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Had Clinton won, Trump most likely would have denied the new president's legitimacy. Clinton's supporters should not play that game. They might point out that Trump lost the popular vote and hence can hardly claim an overwhelming democratic mandate, but the result is what it is. Above all, they should not respond to Trump's populist identity politics primarily with a different form of identity politics.Instead, Clinton supporters ought to focus on new ways to appeal to the interests of Trump supporters, while resolutely defending the rights of minorities who feel threatened by Trump's agenda. At a rally in May, he declared, "The only important thing is the unification of the people, because the other people don't mean anything".This is telltale populist rhetoric: There is a "real people," as defined by the populist; only he faithfully represents it; and everyone else can – indeed should – be excluded. Trump has obviously made a successful claim to represent people.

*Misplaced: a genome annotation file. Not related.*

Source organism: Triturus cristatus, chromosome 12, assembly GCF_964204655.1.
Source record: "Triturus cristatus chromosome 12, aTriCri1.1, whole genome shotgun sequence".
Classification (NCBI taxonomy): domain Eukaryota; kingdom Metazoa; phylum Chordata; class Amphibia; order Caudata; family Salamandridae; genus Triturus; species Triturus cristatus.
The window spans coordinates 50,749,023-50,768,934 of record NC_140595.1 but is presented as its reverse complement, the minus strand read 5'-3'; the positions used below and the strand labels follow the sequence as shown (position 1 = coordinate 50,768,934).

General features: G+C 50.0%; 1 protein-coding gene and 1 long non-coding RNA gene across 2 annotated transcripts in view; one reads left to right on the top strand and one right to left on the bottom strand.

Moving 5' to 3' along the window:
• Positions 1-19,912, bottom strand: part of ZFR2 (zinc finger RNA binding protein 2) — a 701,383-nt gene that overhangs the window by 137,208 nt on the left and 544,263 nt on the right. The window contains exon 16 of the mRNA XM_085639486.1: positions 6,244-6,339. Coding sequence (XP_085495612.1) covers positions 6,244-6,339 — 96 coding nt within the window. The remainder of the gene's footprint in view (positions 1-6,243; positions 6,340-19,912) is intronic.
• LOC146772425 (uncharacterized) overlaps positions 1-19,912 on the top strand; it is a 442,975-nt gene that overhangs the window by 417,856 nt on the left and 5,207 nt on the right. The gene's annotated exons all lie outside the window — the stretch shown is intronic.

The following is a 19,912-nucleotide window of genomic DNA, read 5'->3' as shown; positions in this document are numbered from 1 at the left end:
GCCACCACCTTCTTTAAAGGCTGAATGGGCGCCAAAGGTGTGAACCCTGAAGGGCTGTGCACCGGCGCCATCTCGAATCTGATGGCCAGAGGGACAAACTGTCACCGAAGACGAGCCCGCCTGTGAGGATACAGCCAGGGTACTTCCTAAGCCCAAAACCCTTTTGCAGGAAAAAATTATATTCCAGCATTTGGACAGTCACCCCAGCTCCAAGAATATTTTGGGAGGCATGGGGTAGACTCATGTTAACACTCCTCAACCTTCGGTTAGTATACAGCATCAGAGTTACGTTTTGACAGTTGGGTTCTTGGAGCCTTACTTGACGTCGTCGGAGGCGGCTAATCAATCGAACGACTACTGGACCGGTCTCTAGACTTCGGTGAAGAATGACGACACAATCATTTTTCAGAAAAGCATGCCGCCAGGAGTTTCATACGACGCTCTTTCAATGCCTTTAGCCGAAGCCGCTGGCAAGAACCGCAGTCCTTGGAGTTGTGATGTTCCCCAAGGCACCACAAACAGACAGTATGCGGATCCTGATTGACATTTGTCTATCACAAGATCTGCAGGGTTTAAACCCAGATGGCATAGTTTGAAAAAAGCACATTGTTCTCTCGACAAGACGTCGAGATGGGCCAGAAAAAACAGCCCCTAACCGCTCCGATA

What’s left of the populist left?
Pepsi, Coke or something with fizz
Reviving civil disobedience as
a form of democratic ‘resistance’
Why freedom of assembly
matters, even in the digital age
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